What Is Victor Davis Hanson's Ripples Of Battle?

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In Victor Davis Hanson's novel, Ripples of Battle, three major underrated battles are discussed at great detail. The battles are the Battle of Okinawa of World War II, the Battle of Shiloh of the American Civil War, and the Battle of Delium of the Peloponnesian War. The title uses the word ripples, by this Hanson describes the effects that arise from the battle. The effects described go much further than the victors of the battle and even the outcomes of the war. Hanson relates these seemingly insignificant battles’ influence all the way to the present mainly being categorized into three essential items of influence: how people today fight, how they live, and how they think. Various people, ideas, strategy, arose or were put down as a direct…show more content…
They prepared to storm the island on April 1st, 1945. The Japanese were really quite underdressed; they had a lot of gap to try and cover to avoid being absolutely slaughtered by the Americans. The Japanese found a way to keep up with America and even inflict very heavy losses of American lives: the dehumanization of Japanese soldiers’ lives. “Once it crossed the rubicon of accepting state-organized suicides as a legitimate military tactic, the Japanese commanders learned that it might we regain some of it’s lost ability to strike the Americans and perhaps stave off unconditional surrender” (Hanson 36). With all regard for life being dismissed, it now became a simple task of killing as many American soldiers as possible. American men were held back by the task of keeping his own life as well as the men around him. Japanese managed to eliminate these cares and were able to focus murdering as many men as possible without keeping themselves alive at all. The Japanese were clearly losing, especially after Okinawa. With this fact acknowledged there seemed to only be one goal in…show more content…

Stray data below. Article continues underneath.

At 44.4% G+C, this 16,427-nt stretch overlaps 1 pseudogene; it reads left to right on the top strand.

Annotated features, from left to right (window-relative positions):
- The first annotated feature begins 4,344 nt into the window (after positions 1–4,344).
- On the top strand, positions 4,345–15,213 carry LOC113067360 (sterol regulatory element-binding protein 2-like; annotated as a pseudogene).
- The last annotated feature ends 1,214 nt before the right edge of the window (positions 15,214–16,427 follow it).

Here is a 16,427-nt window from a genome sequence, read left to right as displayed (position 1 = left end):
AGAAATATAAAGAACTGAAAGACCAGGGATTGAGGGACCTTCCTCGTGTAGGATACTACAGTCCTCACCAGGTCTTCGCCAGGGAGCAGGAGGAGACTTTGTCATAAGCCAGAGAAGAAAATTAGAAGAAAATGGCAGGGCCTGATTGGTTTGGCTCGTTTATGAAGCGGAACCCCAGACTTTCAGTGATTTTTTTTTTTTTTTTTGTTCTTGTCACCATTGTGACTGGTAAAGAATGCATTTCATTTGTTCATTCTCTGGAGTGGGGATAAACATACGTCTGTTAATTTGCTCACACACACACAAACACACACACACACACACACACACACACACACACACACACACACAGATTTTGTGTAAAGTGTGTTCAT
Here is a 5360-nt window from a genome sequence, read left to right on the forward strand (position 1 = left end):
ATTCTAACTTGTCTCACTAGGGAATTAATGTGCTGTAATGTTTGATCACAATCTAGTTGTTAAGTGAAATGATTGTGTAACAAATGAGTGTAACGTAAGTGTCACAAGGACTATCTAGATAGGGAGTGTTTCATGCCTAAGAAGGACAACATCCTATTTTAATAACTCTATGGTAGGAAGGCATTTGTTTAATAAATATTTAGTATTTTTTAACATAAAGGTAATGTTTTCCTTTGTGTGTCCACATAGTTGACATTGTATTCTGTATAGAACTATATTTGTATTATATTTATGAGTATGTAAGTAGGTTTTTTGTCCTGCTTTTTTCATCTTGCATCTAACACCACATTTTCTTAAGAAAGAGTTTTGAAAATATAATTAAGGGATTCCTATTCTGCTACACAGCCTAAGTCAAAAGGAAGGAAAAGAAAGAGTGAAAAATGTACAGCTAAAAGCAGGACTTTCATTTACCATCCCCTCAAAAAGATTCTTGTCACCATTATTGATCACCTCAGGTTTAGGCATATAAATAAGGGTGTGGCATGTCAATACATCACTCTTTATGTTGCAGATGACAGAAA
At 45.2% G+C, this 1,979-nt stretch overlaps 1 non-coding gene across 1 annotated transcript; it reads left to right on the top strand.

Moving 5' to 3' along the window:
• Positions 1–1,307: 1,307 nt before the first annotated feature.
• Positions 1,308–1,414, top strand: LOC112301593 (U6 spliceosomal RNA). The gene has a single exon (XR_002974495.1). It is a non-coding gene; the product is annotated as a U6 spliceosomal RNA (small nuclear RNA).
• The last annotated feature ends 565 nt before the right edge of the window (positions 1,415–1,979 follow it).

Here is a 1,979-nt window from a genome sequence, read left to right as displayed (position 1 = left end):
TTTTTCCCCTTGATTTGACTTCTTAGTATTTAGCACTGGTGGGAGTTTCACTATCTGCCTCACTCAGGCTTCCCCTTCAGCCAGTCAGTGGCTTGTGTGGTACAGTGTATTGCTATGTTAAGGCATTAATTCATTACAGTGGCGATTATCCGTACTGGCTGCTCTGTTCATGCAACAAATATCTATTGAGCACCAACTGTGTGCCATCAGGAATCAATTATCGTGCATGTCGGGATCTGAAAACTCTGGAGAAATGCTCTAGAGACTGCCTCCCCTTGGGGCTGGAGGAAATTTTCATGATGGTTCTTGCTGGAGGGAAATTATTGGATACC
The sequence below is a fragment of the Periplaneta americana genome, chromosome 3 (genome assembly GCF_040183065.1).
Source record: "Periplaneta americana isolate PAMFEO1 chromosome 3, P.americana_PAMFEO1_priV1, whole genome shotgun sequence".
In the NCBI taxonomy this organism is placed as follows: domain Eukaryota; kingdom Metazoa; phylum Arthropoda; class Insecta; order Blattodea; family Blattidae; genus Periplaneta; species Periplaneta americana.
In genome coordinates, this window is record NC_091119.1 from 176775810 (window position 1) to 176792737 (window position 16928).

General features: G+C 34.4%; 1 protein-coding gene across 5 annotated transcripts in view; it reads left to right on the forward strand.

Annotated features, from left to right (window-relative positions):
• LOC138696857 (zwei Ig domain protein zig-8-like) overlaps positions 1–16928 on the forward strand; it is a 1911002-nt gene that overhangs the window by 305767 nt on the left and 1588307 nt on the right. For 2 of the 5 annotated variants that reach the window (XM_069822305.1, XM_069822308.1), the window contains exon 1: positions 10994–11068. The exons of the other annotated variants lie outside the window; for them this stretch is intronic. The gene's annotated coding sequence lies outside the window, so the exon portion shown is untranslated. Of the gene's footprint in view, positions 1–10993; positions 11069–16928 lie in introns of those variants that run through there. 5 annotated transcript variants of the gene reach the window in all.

This was fought between the Greek city-state Athens and the Boeotian city’s forces. Hanson accounts the surprisingly dramatic impact of this battle both immediately and even until this present day on a variety of aspects about life, war, and thought. Athens was fighting on two fronts and wanted to eliminate the northern front, Boeotia, as to focus all their resources on the much stronger Sparta. In order to do so they were going to, attack Boeotia on two fronts at the same time, as to force the “outnumbered Boeotian army [to] to scatter between the pincers” (Hanson 176). Demosthenes, who was leading the naval front to northern Boeotia, arrived at his destination early and the Boeotians discovered the Athenian plans. Demosthenes simply sailed away “without accomplishing anything” (Hanson 176). Hippocrates, the general leading the Athenian infantry movement, got wind of the new developments and turned his marching soldiers away from Delium back towards Attica. “It seemed like there would be no fighting at all” (Hanson 177), as the eleven Boeotian generals or Boeotarchs decided whether or not to pursue battle. All but one decided there was no reason to attack the Athenian troops but the one final Boeotarch, Theban Pagondas, disagreed and giving an emotional speech that convinced all to pursue the Athenians. He claimed that attacking the enemy now

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